When I moved to New York City in my early 20’s I remember I was so relieved from day-one living there. It was a strange experience because although it was my first trip to a Western country I suddenly felt like my innate understanding about the difference between Japanese and Western thinking, and my feelings towards myself, were justified. I think the reason behind this experience was that I immediately recognised Western culture which was built on the beauty of adding which is totally opposite to Japanese culture which is built on the beauty of subtraction. My New York experience saved me from the mental struggle I experienced in Japan.

During my stay in NYC I grew especially appreciative towards Western culture when I had trouble controlling my emotions because I didn’t feel sense of vanishing or fear. Everything was concrete so I can grab something and use it to solve problems. This is my Western influence—something concrete you can see and grab. Not vanishing or eerie. These days I’m not scared about Japanese culture anymore as I have experienced and researched a lot more about it. I have my own thoughts and really appreciate my own culture now. And it inspires me a lot. I love the sensitivity and aesthetics of Japanese culture. They are in my blood. So what I aim to do in my art is channel both cultural influences.

Conveying the experience of creating into words and explaining it and teaching to other people must be hard. How do you manage to do this? How much is theory vs practice in acquiring this knowledge? can anyone learn to create?

Can anyone learn to create? Yes, and you don’t need to learn!. For me just grab a brush, dip it into paint and then draw the line. That’s it. You create something. If you try to intellectualise in that moment you start having a problem. Creating should be more intuitional and trusting what you have deep inside you..something within. Intellectualisation should come after. Don’t get me wrong intellectualisation is good. It helps a lot to find out the influence of what you are creating.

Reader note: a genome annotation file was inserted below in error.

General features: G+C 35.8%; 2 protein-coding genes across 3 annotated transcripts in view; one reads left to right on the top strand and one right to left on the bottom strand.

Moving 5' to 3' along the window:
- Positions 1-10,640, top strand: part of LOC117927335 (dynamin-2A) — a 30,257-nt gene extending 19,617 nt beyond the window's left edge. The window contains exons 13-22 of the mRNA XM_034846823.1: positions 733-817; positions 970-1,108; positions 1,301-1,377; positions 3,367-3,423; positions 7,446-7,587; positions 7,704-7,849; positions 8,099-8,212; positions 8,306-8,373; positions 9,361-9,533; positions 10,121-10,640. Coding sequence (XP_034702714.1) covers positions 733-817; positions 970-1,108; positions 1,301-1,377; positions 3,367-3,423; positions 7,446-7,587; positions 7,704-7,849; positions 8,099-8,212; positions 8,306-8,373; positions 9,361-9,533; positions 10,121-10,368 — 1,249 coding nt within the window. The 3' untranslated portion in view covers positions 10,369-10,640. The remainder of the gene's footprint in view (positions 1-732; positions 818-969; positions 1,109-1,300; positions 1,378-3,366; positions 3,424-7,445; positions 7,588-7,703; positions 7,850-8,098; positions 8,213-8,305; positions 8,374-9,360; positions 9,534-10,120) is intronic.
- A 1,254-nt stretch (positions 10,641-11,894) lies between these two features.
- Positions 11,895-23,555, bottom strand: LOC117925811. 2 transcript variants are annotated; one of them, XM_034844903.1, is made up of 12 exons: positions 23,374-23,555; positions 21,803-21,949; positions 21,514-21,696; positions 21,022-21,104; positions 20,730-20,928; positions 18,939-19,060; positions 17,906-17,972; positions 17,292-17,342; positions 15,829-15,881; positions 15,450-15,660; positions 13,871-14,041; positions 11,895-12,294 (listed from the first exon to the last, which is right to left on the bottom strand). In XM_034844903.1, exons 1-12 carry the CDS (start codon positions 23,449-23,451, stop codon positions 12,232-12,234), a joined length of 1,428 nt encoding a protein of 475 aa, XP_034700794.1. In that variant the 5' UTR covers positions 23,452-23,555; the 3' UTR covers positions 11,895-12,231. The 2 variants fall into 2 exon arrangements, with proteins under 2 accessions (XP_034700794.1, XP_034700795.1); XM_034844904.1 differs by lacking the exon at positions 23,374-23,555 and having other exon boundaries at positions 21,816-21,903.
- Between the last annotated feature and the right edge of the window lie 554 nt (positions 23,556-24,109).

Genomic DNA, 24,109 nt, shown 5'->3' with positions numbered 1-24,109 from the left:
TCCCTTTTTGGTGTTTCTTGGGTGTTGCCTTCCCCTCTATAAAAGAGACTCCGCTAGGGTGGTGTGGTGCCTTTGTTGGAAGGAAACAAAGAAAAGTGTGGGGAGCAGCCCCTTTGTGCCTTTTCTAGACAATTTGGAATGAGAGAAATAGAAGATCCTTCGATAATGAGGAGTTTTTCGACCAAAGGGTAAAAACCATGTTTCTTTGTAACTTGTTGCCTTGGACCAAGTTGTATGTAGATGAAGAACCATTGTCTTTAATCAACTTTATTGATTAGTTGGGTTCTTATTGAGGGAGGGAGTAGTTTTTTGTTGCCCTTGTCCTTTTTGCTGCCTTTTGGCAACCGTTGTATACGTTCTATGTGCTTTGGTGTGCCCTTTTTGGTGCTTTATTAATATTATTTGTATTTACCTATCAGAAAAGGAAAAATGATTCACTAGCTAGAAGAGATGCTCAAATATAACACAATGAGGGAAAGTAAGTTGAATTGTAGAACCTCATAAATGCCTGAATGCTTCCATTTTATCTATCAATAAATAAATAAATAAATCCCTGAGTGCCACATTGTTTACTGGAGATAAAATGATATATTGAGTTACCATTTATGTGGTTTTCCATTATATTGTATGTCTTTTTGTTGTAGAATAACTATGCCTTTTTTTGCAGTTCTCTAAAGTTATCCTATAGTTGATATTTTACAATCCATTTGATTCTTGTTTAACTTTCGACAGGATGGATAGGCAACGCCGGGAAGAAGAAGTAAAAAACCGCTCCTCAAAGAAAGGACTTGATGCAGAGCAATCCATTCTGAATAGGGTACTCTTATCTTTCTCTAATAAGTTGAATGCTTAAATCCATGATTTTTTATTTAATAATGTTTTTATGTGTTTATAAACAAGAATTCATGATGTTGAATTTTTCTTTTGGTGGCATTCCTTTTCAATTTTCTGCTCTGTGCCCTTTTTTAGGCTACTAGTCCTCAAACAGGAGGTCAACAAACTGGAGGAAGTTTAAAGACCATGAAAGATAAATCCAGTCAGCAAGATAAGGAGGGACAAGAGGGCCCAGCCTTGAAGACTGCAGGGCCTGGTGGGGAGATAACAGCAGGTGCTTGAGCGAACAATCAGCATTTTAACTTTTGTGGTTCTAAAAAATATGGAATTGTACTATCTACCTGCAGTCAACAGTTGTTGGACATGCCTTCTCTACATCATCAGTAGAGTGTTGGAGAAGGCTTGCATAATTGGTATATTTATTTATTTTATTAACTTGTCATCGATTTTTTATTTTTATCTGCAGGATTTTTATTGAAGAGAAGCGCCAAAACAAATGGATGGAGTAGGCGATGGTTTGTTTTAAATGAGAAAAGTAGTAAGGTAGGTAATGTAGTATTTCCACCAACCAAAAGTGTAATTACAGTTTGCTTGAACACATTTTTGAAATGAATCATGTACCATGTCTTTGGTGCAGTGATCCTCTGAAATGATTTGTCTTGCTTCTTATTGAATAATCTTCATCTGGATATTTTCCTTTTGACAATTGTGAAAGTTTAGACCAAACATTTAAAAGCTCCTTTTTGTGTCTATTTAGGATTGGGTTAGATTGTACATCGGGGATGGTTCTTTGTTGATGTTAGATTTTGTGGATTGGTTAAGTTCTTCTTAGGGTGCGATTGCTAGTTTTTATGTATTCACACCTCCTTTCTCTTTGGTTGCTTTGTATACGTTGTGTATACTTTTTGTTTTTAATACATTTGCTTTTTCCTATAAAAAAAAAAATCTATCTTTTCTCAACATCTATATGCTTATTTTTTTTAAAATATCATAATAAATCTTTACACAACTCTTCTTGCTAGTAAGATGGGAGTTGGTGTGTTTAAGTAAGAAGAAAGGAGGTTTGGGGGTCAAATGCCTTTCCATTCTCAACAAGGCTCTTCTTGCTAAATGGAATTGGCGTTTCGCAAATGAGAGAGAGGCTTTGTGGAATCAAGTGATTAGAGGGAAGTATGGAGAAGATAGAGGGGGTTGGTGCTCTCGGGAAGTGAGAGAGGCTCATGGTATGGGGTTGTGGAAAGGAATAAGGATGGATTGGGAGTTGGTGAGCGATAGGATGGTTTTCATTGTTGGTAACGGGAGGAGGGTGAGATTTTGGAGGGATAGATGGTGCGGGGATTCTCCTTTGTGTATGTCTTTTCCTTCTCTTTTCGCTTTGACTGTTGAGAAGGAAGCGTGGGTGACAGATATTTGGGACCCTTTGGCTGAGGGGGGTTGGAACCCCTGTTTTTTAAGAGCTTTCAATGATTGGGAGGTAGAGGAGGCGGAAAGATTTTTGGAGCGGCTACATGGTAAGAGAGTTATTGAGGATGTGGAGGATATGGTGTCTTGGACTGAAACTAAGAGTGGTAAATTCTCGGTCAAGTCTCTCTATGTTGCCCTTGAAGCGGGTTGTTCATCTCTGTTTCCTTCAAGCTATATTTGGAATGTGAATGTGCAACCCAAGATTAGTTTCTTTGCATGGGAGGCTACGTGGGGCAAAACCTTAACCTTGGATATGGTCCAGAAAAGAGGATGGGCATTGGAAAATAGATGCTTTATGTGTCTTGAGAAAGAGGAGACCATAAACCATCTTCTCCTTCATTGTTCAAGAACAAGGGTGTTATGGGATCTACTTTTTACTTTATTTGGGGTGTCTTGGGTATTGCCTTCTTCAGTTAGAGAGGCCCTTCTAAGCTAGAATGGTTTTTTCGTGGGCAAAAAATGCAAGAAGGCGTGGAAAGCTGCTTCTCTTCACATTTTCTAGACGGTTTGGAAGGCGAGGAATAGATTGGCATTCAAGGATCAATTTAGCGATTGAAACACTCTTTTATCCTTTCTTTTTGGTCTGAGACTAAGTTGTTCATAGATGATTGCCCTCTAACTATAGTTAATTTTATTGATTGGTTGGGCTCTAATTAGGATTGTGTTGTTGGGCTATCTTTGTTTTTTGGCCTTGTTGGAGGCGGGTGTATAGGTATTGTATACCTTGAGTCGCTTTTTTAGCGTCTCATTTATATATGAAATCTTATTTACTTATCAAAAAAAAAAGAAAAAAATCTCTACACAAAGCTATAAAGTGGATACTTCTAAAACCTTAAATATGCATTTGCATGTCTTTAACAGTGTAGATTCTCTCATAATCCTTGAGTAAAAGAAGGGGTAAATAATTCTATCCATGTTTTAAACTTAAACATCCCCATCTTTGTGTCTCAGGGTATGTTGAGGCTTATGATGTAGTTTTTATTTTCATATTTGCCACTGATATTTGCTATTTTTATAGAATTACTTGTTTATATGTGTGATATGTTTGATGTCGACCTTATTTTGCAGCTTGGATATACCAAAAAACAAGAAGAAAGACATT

I’m reading books about Japanese aesthetics and culture and re-organising my thoughts behind my creation. I’m so inspired and reassured when something ambiguous in my mind becomes clear and I can start knowing why I create this, my tendency in creating, or my attraction to certain things, thoughts and ideas. Explaining in words is hard but it’s great training to see my creation or creating process with objectivity. Great thing is that words are telling me to see my creation and creating process from a certain angle so I can understand something new.

You can apply this knowledge to actual practice. Practice shows everything beyond the knowledge and something you can’t express in words. It’s hard to teach people but by teaching I can be objective towards what I do. As a result my mind become clearer.

Explains to us how important is experiencing the moment for you to create. Have you tried other more conventional ways of painting? what happens if you are not in the moment?

I took painting classes when I was little and studied a basic graphic design for two years at a preparatory school when I was a teenager. So I did conventional painting.

For me being in a moment has two types or ways to be in the moment: One way is a Zen-like selfless state. You focus on the sound around you or your body but not on your thoughts or emotions. Another way is that you focus on your thoughts and emotions. They are contradictory but for me both are being in a moment because you are experiencing something at this moment which never comes back. You experience different things every moment so whatever happens you can only experience it once in life. Why don’t I accept it and appreciate it?

Actually there isn’t a moment you are not in a moment. You are always within it and life is built on consecutive moments. And I believe each moment has eternity within itself.

What is the relationship between your art and your music?

Creating music and art is basically the same thing. They come from the same source in me (maybe a source above?), the difference is just in format or medium.

Recently I found an interesting contrast. Not matter how abstract I am with a painting it is far more concrete than a catchy pop song. You can’t touch or grab music…it’s in the air or like air. Music needs time to be listened to. So music is totally abstract medium. On the contrary even the most abstract painting is concrete. Painting is an expression of something but is created with paint and paper…a tangible medium. Also, you don’t need much time to look at a painting. You can see it in a flash of a moment and feel something.